In his defense, as previewed by his counsel at the hearing on joinder, the defendant testified that he was never present at the Chicopee store, that he was not there on July 9, 2000, and that he was never involved in a robbery. He alleged that his fingerprints were only present on the duct tape because a West Springfield police officer, not Officer Dolan, tricked him into touching the tape while questioning him about the subsequent West Springfield robbery. He testified that, while he was being questioned, the police officer threw a roll of duct tape toward his face, that he caught it, and that the police officer said, "I got you." Defense counsel argued in closing that the roll of tape, which was included in the evidence collected from the Chicopee robbery, was a part of a police-orchestrated attempt to frame the defendant. With respect to the West Springfield charges, the theme of the defendant's testimony was that he had been simply shopping in the store and that he was the victim of a grave misunderstanding.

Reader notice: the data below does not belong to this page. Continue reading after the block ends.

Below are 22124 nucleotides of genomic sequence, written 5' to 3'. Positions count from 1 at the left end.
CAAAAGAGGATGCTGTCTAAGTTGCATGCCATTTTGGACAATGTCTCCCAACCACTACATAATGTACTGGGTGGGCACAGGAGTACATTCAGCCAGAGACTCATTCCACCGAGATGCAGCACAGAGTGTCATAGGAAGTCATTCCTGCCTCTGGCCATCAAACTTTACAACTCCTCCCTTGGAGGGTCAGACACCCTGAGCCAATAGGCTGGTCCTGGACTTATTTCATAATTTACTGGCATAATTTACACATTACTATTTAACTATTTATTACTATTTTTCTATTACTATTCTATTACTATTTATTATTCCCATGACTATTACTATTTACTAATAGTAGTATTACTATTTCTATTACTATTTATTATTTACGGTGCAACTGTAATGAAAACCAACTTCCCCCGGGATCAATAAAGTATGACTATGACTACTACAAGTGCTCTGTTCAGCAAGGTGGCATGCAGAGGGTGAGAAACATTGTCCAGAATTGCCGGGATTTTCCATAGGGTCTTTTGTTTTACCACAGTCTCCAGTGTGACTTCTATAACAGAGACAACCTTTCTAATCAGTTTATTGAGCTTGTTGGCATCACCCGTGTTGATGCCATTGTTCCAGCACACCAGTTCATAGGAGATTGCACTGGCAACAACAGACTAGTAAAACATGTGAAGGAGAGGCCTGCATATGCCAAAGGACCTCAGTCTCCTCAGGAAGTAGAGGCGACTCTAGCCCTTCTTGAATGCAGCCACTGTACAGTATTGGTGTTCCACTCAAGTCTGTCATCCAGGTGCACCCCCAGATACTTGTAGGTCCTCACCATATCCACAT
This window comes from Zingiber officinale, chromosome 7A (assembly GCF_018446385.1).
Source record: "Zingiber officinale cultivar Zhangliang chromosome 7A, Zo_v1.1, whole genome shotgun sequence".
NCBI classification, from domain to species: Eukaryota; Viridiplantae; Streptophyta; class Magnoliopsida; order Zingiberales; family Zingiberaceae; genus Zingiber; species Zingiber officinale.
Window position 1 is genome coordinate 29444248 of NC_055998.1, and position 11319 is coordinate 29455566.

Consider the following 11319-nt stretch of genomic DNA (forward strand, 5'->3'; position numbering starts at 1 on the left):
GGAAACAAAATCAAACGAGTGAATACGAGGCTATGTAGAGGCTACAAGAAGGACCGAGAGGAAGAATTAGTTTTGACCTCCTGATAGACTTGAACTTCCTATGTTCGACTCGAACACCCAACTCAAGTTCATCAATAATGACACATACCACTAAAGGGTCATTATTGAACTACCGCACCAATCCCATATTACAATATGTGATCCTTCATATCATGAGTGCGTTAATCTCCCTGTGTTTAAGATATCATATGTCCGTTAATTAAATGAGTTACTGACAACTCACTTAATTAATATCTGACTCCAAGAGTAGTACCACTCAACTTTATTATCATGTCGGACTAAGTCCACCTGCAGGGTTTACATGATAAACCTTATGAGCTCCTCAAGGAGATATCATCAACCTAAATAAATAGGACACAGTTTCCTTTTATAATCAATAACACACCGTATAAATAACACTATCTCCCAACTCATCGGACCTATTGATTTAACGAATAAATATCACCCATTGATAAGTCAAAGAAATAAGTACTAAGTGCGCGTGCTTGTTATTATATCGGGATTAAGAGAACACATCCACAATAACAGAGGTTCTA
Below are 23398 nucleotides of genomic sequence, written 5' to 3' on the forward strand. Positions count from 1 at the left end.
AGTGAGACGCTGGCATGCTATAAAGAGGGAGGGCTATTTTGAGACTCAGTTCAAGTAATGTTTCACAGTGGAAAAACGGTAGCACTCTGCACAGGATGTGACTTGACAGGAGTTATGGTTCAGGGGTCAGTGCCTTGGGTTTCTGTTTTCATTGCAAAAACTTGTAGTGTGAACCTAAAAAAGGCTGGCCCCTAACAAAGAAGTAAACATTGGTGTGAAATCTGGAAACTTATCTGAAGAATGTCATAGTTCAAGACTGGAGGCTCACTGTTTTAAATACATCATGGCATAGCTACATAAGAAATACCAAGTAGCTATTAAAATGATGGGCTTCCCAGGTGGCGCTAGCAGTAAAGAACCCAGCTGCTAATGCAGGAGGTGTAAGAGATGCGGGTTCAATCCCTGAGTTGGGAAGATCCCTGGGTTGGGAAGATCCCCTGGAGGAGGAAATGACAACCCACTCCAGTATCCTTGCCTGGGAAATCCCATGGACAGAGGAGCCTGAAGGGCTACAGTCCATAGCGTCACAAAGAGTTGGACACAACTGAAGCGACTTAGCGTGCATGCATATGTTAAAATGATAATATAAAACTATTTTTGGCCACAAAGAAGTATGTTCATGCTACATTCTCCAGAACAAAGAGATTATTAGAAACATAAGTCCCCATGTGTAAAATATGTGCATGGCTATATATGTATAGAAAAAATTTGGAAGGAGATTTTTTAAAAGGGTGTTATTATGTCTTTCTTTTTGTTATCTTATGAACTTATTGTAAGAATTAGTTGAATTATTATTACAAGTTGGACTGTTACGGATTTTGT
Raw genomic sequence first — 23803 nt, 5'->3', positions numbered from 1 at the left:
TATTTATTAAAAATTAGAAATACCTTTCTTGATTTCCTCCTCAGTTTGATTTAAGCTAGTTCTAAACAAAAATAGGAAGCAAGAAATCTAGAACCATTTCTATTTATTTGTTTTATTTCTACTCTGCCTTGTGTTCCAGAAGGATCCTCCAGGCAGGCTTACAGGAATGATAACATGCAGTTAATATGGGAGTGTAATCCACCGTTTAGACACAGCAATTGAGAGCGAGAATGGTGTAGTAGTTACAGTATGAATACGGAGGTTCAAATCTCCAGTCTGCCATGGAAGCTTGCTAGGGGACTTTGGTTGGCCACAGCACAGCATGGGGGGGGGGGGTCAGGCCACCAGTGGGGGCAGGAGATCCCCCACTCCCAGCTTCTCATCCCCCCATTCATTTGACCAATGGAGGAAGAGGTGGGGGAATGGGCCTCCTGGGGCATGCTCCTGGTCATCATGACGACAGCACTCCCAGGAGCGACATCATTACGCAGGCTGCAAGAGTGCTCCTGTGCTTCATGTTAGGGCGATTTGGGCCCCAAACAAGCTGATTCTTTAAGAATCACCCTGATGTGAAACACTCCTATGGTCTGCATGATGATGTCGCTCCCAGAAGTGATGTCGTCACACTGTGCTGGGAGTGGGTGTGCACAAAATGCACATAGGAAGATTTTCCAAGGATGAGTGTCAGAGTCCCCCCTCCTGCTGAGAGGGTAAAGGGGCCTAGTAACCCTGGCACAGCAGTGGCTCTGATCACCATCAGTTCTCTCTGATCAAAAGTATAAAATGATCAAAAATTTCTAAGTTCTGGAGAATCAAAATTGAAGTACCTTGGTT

During the trial, and in his charge to the jury, the judge instructed the jury that they were not to consider evidence from either the Chicopee or the West Springfield incidents as demonstrating

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the propensity of the defendant to commit the crime in the other case.